Shy violet

After months of waiting, I finally got my visa last week.  I tore open the envelope and exulted at my biometric card which allows me to use the NHS and allows me to work, two very, very important things.

Then I realized I had to get a job.

I have not been unemployed in a long time–eight years, to be exact.  Ever since I became a teacher, I’ve had a job. Sure I’ve moved schools, but I’ve never been excessed (I’ll consider myself lucky there), and the moves were all my choice.  Before you think I’m bragging, I now find myself in the positions of probably millions of other people on the planet–I have no job, and I need one.  And I am very daunted by the prospect.

In the days when I was job hunting, before I started teaching, I hated it.  My resume was bs, my cover letters were bs, and being a rather enthusiastic but genuine person, employers saw right through it.  Which meant I’d get a handful of interviews and no job offers, not unless I had a temp job and went permanent.  Plus, there are all these rules about interviews and the corporate world that no one told me about.  I’d go into interviews and answers questions with candor.  (I can hear the facepalms as people read that sentence).  One of my biggest fears is rejection, and I was constantly being rejected, and really it was my own fault.

But now things are different.  I can go into teaching interviews and use my honesty because I honestly care about the job.  Everything about it.  There’s no need to bs.  There’s no need to pad my resume, because I’ve simply done a lot in eight years of teaching.  If you ask me where I want to be in five years, I say teaching.  I know the game, and I’ve got a solid background, working at tough schools and good schools (which are also tough, but for completely different reasons).  I know I’m a solid candidate.

And yet, I’m still terrified.

Part of it is that I’m not so confident here. I don’t know the game like I did in NYC.  Applying to teach, and even teaching in NYC schools was easy, because I was a product of them.  The good school I taught at was my alma mater, so I knew all the buzzwords to use, I knew the philosophy of the school.  Even going in my first day was easy, because I knew where all the rooms were, who was in charge of what, even a good percentage of the faculty.  I revel in the familiar.

But then I think I can’t revel in it that much because I take some leaps.  I went to a college where I didn’t know another soul.  I studied abroad.  I moved to England.  All of those are pretty huge leaps into the unfamiliar.

But I think it comes from being a naturally very shy person.  People are always surprised when I tell them this, because I come off as perhaps a bit too sociable.  They don’t know that’s because I’m overcompensating.  Most of the time, I’m totally terrified to ask people for anything.  I dart around shops avoiding the staff.  Yesterday I asked whether I could have a hot chocolate instead of a coffee on a Cafe Rouge order and it was something I had to psych myself up to do.  I’ve been on several vacations alone, and I never talk to anyone.  I have this one friend who is beautifully bold and can chat up anyone, asking ridiculous questions, teasing within minutes.  Meanwhile I hang back, afraid to say anything lest it be the wrong thing, lest the person look at me and say “What on earth do you think you’re doing?”  Which is pretty much my biggest fear.  It’s what kept me in my little group in high school–I found a group of friends and clung to them like a limpet.  Now I’m facebook friends with a lot of my former classmates, and I talked to a couple of people at my reunion in June, and they were really cool.  It seems silly not to have talked to them more.  But I was afraid, especially when they seemed so cool.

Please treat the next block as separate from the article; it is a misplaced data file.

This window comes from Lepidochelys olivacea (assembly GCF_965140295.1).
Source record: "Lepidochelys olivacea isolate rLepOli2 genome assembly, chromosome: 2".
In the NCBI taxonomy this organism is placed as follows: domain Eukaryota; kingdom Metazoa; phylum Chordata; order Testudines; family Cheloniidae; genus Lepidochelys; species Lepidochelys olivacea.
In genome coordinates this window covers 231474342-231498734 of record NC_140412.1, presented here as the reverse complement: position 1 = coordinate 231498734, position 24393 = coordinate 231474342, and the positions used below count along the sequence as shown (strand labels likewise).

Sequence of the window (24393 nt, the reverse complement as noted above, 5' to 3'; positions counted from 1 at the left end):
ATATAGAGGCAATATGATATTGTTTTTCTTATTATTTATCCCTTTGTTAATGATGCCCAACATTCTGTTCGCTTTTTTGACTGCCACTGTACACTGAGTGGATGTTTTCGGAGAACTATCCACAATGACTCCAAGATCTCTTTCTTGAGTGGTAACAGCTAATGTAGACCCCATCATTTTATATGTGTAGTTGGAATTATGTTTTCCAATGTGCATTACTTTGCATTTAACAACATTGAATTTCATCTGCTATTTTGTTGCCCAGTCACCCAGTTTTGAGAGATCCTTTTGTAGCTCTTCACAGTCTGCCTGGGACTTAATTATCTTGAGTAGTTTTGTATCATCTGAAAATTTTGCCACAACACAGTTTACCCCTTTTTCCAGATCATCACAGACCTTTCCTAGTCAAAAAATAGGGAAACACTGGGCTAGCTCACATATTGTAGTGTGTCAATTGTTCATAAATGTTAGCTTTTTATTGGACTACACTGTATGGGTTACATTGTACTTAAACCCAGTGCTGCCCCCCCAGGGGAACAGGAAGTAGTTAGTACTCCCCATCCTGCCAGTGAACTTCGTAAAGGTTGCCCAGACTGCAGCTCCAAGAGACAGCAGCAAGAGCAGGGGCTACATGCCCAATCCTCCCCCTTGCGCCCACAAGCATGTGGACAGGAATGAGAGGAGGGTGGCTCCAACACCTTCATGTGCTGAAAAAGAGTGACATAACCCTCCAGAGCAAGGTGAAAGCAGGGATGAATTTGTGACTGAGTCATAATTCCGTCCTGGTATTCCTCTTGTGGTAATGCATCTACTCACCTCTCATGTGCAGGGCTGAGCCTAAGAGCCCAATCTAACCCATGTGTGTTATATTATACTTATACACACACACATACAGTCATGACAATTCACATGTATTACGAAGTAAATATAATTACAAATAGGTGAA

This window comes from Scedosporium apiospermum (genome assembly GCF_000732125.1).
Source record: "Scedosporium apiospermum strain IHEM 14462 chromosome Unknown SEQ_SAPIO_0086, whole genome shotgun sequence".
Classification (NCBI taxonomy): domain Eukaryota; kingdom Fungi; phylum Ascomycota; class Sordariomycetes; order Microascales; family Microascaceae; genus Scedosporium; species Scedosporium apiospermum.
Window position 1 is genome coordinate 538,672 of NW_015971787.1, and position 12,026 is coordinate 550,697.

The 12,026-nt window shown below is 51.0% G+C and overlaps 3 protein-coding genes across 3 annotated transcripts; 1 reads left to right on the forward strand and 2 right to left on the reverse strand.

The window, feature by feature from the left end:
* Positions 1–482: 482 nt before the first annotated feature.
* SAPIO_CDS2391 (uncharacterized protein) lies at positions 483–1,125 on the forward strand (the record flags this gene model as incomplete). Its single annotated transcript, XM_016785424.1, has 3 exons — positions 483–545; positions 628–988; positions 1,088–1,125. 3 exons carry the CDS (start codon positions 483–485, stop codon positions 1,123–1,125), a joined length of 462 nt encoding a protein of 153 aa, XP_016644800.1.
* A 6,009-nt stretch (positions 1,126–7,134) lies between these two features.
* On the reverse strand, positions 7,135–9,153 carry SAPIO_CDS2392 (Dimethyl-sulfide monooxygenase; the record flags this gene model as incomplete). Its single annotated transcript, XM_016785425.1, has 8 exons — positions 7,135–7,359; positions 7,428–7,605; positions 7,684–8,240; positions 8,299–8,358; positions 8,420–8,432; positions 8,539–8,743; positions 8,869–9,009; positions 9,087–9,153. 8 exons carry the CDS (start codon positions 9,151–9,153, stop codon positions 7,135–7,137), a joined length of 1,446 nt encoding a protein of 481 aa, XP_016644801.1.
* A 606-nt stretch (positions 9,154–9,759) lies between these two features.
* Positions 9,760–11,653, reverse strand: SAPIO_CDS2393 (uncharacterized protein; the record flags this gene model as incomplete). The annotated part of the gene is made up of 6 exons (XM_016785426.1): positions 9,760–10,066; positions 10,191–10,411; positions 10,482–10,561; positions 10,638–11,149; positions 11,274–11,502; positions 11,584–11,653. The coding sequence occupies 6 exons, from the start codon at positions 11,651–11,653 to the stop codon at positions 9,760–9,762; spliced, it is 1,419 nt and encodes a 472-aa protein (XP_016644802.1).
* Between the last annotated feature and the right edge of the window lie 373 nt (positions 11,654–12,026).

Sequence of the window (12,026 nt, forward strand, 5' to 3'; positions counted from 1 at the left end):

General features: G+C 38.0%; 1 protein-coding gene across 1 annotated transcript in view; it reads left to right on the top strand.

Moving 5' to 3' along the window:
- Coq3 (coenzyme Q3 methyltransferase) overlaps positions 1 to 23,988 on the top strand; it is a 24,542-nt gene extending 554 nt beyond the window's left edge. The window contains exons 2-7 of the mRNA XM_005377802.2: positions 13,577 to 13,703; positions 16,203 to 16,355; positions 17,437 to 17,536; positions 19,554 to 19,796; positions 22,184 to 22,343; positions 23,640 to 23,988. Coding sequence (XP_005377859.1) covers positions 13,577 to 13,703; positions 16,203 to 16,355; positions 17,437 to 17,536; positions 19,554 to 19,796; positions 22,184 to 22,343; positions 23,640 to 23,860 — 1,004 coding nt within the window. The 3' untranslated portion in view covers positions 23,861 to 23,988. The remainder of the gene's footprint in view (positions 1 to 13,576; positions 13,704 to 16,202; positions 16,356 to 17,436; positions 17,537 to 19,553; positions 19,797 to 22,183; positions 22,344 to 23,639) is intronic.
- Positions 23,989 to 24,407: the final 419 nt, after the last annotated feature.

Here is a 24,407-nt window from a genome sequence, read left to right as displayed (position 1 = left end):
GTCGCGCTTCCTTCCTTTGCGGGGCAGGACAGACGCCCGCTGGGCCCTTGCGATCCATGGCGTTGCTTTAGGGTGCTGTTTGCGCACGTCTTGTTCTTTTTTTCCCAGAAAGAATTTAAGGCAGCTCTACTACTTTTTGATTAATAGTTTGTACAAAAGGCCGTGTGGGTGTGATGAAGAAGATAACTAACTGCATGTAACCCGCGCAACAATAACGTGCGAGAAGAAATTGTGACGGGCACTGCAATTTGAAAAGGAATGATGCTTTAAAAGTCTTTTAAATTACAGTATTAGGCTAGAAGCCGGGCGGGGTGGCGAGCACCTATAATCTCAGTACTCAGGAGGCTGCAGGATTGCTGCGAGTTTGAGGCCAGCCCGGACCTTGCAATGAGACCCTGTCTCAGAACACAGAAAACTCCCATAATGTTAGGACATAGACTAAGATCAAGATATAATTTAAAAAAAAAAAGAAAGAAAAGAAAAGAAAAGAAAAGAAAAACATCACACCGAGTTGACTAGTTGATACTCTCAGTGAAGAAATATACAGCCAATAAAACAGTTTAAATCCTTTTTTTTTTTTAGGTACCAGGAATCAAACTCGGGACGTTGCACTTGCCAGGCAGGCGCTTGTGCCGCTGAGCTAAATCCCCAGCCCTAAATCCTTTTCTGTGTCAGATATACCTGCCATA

So this job hunt now requires me to put myself out there.  My sister-in-law, also a teacher, suggesting finding schools in the area I want to teach and calling them up to ask the name of the agency they use for supply teaching (or substitute teaching in America).  This is very sound advice indeed, as mid year there aren’t going to be a lot of jobs.  But the idea of cold calling schools fills me with terror.  I know I have to do it, and my husband correctly said that when I have a job a year from now, I will shake my head at my silliness now.  But that doesn’t stop me from being silly.  Again, it’s that fear that they will say “What on earth do you think you’re doing?”

Yet I can face down a class of 30 teenagers and not be nervous at all, and teenagers are possibly the most judgmental people on the planet.  How can I do that and not have a simple conversation with an adult without quaking in my boots?  Let’s think:

  • In a classroom I’m confident of my position.  I know what I’m supposed to be doing, and I know how to do it.  I know I’m the one with the information, and therefore with the power.
  • Also, nobody will ask me what I think I’m doing, because they would be stupid.  It’s obvious–I’m teaching.  My role is clear.  I’m not being weird, this is what everyone expects me to do.
  • Ergo, because I’m confident in myself and what I’m doing, I don’t care what they think.  I want my students to like me, definitely.  That is very important to me.  But I don’t *need* them to.  Which I think makes them like me, or at least put up with my anti-Twilight rants without openly rebelling.